A study indicates that the rate of misdiagnoses by health care practitioners in Arizona and around the country may be between 10 and 20 percent. The study, which was published in the Journal of Evaluation in Clinical Practice, involved data from 286 patients who visited the Mayo Clinic to get a second opinion after seeing a primary care physician, physician assistant or nurse practitioner. The majority of these individuals were under the age of 64 and were female.
Researchers determined that about one fifth of those who sought a second opinion had been misdiagnosed. However, those involved in the study pointed out that many of those who were seeking a second opinion had a complex medical issue.
Misdiagnosis is a huge problem, and it can be difficult for medical professionals to get right. According to the founder of the Society to Improve Diagnosis in Medicine, there are about 10,000 diseases but fewer than 300 symptoms. A 2015 report from the National Academy of Medicine stated that the majority of people will have at least one late diagnosis or wrong diagnosis in their life.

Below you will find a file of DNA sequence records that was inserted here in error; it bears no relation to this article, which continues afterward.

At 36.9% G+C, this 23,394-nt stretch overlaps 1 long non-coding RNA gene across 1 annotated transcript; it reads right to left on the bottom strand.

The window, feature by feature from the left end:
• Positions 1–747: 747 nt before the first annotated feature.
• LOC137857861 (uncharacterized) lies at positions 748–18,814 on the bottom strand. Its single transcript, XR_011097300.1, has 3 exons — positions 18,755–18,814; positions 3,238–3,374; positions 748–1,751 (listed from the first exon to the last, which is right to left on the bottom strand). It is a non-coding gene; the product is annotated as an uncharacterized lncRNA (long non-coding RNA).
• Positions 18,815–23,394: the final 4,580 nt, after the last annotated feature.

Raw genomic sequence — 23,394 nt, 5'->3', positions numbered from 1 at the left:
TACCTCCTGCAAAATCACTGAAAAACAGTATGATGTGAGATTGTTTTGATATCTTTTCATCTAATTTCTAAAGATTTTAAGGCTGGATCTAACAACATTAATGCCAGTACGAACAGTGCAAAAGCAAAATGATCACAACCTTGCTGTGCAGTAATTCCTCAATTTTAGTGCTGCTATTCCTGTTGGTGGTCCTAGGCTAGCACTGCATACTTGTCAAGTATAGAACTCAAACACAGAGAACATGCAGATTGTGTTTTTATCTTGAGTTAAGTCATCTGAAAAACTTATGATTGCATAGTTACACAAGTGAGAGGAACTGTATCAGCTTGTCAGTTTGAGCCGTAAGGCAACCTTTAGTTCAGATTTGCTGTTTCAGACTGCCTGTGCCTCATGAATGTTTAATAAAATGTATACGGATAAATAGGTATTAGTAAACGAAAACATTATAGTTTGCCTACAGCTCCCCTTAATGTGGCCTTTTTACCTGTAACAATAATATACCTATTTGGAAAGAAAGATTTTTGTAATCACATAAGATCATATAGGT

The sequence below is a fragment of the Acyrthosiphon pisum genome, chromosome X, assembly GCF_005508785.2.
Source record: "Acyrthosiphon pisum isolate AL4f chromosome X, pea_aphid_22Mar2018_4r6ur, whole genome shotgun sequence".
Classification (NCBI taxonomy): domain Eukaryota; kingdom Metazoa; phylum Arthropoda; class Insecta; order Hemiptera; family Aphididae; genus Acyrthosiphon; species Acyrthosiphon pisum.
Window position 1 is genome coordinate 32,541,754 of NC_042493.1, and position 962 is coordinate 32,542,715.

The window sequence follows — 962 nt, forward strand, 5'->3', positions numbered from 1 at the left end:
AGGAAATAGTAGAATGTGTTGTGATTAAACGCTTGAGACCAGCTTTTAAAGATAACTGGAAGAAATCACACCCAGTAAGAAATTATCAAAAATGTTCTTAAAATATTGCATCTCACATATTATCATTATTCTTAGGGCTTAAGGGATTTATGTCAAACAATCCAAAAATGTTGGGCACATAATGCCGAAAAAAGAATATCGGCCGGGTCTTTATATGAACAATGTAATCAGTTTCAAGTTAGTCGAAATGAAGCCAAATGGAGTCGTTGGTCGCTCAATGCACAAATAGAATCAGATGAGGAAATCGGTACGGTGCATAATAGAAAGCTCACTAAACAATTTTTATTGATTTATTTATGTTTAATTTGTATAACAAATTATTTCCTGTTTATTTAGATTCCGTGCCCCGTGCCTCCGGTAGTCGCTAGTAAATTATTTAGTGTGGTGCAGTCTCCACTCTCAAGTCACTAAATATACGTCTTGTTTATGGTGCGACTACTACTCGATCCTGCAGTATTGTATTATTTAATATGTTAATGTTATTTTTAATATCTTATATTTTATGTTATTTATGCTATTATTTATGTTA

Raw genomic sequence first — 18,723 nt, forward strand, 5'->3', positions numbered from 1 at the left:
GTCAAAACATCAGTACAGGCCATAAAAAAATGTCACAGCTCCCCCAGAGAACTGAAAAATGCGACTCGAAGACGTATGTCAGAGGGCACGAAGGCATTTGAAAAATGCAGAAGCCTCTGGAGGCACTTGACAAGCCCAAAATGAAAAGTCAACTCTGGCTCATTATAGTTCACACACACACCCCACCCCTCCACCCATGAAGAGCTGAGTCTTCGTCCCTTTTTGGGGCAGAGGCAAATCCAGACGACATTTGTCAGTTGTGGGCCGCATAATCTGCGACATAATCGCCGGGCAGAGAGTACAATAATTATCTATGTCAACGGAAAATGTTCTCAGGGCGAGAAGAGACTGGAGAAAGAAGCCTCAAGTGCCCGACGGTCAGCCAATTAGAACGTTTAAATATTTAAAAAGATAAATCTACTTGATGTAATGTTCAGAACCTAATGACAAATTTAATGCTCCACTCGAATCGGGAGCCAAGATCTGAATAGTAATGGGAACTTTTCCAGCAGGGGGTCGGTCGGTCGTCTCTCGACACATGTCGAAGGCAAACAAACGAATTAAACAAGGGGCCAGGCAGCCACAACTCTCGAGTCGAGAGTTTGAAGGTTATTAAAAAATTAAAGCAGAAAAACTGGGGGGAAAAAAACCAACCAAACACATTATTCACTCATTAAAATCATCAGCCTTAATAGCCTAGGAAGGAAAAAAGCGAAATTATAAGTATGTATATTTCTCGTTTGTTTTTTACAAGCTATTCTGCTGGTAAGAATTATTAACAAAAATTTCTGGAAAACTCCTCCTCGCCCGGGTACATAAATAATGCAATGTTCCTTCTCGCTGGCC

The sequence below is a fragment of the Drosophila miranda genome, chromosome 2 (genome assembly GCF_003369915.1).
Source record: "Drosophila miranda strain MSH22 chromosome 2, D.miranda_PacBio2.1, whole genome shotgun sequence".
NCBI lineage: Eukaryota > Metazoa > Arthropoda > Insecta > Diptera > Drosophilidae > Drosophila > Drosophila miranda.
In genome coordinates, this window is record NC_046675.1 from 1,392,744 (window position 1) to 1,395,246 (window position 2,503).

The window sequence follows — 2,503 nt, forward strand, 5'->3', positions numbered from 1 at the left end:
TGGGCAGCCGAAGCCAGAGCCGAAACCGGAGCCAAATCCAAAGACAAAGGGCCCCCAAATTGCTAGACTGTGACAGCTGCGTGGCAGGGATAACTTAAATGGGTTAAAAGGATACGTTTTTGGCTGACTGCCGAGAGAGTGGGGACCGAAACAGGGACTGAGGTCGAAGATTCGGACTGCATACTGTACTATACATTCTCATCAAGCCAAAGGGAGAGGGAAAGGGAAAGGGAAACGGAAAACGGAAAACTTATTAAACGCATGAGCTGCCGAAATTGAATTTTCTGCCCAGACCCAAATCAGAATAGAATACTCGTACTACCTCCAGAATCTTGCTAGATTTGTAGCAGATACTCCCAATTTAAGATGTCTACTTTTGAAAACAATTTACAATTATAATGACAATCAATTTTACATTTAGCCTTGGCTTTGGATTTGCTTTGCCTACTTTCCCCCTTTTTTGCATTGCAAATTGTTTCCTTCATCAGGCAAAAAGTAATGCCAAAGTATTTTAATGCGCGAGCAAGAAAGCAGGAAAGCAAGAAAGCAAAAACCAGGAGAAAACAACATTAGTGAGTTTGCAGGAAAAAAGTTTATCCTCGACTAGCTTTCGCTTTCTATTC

When a medical professional fails to correctly diagnose a patient’s medical condition, it may be considered medical professional negligence. However, not all instances of misdiagnosis constitute malpractice. In these types of cases, the plaintiff will need to demonstrate by a preponderance of the evidence that there was a failure by the health care practitioner to exhibit the requisite standard of care. An attorney representing such a plaintiff will often obtain the opinions on medical experts in order to do so.